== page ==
Uber’s internal company policy on reporting driver violations has also come into question. Currently, the company has an in-app function that allows for consumer complaints however the app does not differentiate drunk or drugged driving complaints from other complaints. Drunk driving accusations have to be dealt with by hand individually and that takes days to process making immediate suspension impossible. In the state of California and other states with zero-tolerance DUI/Taxi laws, it may be advisable to update the app to include drunk or drugged driving selections and instant suspensions for accused drivers.

Pretrial Military Diversion

Yesterday Governor Jerry Brown for the State of California signed into law ground-breaking Senate Bill SB-725.  This bill revises Penal Code Section 1001.80 to state that military veterans are eligible for pretrial military diversion when faced with misdemeanor criminal charges of VC 23152 and VC 23153 in court.  What this means is that a person who can show that he/she 1) was a member of the U.S. Military and 2) may be suffering from sexual trauma, traumatic brain injury, post-traumatic stress disorder (PTSD), substance abuse, or mental health problems as a result of his/her service in the military; that individual is eligible to apply for pretrial military diversion.  Although the Court still has the discretion to determine if person is suitable for this relief, if the person is granted pretrial military diversion he/she has the ability to have the misdemeanor criminal charge of DUI dismissed. The person must complete a specific type of program, not be arrested or convicted of any charge, and obey any other terms of the pretrial diversion granted by the judge in order to ultimately have the case dismissed.

A 29-year-old Veteran of the Air Force served for 4 years and 2 months where he was deployed overseas on several occasions. Upon his honorable discharge from active duty, he realized that his alcohol use began during and following his military service as a means of coping with what was later diagnosed and Post-Traumatic Stress Disorder (‘PTSD”.)

During his service with the military, he received over FIFTEEN awards, decorations, and state awards; including the Air Force Commendation Medal, Air Force Achievement Medal, Meritorious Unit Award, AF Good Conduct Medal, Global War on Terrorism Expeditionary Medal, Air and Space Campaign Medal, Nuclear Deterrence Operations Service Medal, and the California Good Conduct Medal.  Clearly, this young man devoted years of his life to serve our country and defend it against its enemies.  He excelled in this area, which resulted in him assisting in the saving of countless lives across the globe.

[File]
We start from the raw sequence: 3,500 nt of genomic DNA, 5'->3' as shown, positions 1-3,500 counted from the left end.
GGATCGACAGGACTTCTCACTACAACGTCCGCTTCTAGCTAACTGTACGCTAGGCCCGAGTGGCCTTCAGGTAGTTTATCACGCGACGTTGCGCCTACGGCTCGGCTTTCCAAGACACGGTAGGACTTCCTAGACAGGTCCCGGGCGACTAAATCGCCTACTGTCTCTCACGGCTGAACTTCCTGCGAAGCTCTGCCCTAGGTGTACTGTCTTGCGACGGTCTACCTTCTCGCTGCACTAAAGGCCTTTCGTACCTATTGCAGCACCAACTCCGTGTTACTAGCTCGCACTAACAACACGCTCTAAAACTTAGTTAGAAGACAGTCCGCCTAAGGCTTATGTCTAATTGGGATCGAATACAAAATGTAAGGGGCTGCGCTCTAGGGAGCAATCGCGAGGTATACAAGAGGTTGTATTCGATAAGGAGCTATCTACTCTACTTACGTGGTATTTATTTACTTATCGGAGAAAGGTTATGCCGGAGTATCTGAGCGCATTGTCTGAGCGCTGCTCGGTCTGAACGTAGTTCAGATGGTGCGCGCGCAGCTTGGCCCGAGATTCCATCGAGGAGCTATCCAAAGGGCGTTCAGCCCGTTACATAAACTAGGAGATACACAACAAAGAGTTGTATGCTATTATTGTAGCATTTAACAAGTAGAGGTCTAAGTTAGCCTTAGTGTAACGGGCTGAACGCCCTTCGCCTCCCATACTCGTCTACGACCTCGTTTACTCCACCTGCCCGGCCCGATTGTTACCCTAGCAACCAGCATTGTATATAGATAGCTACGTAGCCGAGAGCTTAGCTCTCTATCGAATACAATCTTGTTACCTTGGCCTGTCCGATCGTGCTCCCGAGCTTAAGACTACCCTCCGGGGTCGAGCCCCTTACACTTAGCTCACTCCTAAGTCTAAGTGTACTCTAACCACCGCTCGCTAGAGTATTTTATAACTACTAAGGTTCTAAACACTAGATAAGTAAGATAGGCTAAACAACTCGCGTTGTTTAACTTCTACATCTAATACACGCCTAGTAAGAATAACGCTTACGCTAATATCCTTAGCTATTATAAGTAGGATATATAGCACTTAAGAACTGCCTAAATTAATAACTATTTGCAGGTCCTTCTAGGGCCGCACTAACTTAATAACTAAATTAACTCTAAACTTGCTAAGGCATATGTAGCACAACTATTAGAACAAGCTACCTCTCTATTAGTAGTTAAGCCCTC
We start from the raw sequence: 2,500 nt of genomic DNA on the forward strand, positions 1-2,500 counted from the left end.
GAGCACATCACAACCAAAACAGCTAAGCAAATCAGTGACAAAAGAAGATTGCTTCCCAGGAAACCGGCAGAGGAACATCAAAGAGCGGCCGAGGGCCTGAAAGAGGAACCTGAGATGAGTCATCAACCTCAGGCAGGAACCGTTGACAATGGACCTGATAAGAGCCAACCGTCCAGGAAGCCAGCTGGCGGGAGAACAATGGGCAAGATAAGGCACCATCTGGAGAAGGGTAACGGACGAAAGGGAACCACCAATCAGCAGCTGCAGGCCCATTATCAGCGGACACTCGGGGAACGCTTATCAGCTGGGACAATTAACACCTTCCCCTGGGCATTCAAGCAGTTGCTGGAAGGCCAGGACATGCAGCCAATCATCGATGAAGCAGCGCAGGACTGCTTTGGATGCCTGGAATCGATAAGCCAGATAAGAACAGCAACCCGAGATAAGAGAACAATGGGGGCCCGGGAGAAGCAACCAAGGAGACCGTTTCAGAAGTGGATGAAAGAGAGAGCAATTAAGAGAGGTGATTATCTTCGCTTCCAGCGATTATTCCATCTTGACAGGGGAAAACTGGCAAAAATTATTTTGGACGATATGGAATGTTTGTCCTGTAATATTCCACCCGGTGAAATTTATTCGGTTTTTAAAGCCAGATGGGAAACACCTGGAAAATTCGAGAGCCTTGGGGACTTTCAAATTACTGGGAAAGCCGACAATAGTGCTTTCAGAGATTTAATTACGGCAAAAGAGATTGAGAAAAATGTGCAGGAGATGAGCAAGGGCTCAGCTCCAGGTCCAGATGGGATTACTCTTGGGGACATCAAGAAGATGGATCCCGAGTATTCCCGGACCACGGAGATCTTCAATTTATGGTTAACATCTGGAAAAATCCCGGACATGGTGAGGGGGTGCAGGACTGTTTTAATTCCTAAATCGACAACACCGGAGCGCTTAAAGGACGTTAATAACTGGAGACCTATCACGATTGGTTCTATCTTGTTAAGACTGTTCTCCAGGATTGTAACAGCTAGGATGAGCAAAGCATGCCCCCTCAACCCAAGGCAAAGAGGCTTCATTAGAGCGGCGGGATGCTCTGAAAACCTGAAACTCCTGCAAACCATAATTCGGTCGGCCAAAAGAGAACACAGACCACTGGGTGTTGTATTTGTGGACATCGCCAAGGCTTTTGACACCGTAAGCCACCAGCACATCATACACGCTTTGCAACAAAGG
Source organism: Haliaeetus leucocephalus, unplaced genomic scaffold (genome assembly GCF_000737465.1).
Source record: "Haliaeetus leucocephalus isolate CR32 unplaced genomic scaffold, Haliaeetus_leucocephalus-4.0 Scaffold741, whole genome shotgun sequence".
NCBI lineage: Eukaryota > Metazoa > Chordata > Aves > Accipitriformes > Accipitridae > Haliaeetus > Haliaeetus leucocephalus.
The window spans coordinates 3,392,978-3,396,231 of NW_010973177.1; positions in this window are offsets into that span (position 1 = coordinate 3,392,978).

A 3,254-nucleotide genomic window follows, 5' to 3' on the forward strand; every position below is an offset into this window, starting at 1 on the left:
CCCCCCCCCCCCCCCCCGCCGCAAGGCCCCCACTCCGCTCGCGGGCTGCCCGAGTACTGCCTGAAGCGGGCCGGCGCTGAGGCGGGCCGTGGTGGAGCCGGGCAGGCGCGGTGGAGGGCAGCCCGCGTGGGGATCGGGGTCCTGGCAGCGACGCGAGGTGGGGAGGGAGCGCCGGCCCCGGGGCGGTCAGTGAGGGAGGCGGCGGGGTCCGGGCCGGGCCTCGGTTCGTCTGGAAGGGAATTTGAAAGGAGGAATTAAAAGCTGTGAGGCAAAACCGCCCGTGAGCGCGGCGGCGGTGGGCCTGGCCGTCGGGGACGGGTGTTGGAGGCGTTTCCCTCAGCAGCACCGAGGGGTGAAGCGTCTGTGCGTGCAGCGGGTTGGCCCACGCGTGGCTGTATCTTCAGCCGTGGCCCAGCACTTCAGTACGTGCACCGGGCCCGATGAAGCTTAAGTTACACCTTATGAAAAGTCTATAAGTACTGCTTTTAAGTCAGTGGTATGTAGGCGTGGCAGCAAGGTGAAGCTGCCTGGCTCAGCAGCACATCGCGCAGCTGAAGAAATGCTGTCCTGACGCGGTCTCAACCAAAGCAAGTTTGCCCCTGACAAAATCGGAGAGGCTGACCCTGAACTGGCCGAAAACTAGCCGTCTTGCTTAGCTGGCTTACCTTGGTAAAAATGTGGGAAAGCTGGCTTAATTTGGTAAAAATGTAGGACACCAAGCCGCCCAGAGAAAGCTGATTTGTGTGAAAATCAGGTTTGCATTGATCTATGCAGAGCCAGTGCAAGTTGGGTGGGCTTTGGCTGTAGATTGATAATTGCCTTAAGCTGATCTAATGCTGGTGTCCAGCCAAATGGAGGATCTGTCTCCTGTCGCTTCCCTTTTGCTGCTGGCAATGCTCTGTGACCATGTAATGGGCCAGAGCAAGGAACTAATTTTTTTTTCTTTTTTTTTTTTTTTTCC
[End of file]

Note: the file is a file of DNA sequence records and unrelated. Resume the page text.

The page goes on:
I filed on his behalf in court a motion for pretrial diversion under Penal Code Section 1001.80 in the hopes that the Judge would find that he was both eligible and suitable for this relief.  Unfortunately, the Court felt that the law excluded individuals charged with misdemeanor DUIcases from being granted pretrial diversion.  When I informed the Judge that Senate Bill 725 was passed by Congress and making its way to the Governor for his signature to enact it into law, she was unaware that such a Bill existed.  The prosecutor vehemently objected to my motion and indicated that no such law should pass. Although my motion was denied last month, the Judge indicated that if the Governor did sign the law, she would grant our request for this relief.

I look forward to August 22nd when I will present her with the revisions of Penal Code Section 1001.80, which now makes misdemeanor DUI cases part of the list of eligible offenses for which Judges can grant veterans pretrial military diversion. To the prosecutor’s dismay, I have no doubt the Judge will grant our request.

THC Testing Device

Driving under the influence of drugs and alcohol is an ongoing problem that requires creative solutions. With the legalization of Marijuana for recreational use, the problem of intoxicated driving in California could be multiplied many times over. While marijuana use is legal in California, driving under its influence is not. DUI marijuana is the equivalent to driving while under the influence of alcohol, a serious crime that carries life-altering legal consequences. If you are convicted of DUI marijuana you could face the loss of your driver’s license, a heavy fine, and spending time in jail. Marijuana usage is on the rise and official fear that the rate of DUI marijuana will see a proportional increase as well.

One potential solution that has been proposed is to for the government to give away hand-held THC testing equipment so that individuals that have used marijuana can see whether or not their blood-THC level is within the legal limits. Such devices could actually be required to be installed in cars to make the driver aware that they are “too high” to drive. In California, Senate Bill 1046 requires those convicted of a DUI to install an ignition interlock to prevent them from driving while intoxicated a second time. There are several reasons that a judge could think it is appropriate to require an IID to be installed such as haveing a BAC in excess of .15, causing property damage or personal injury while driving under the influence, or driving while your license is suspended. The problem THC level detection presents for law enforcement officials is that there is no way to accurately measure the level of THC in the blood as there is to measure one’s blood-alcohol content.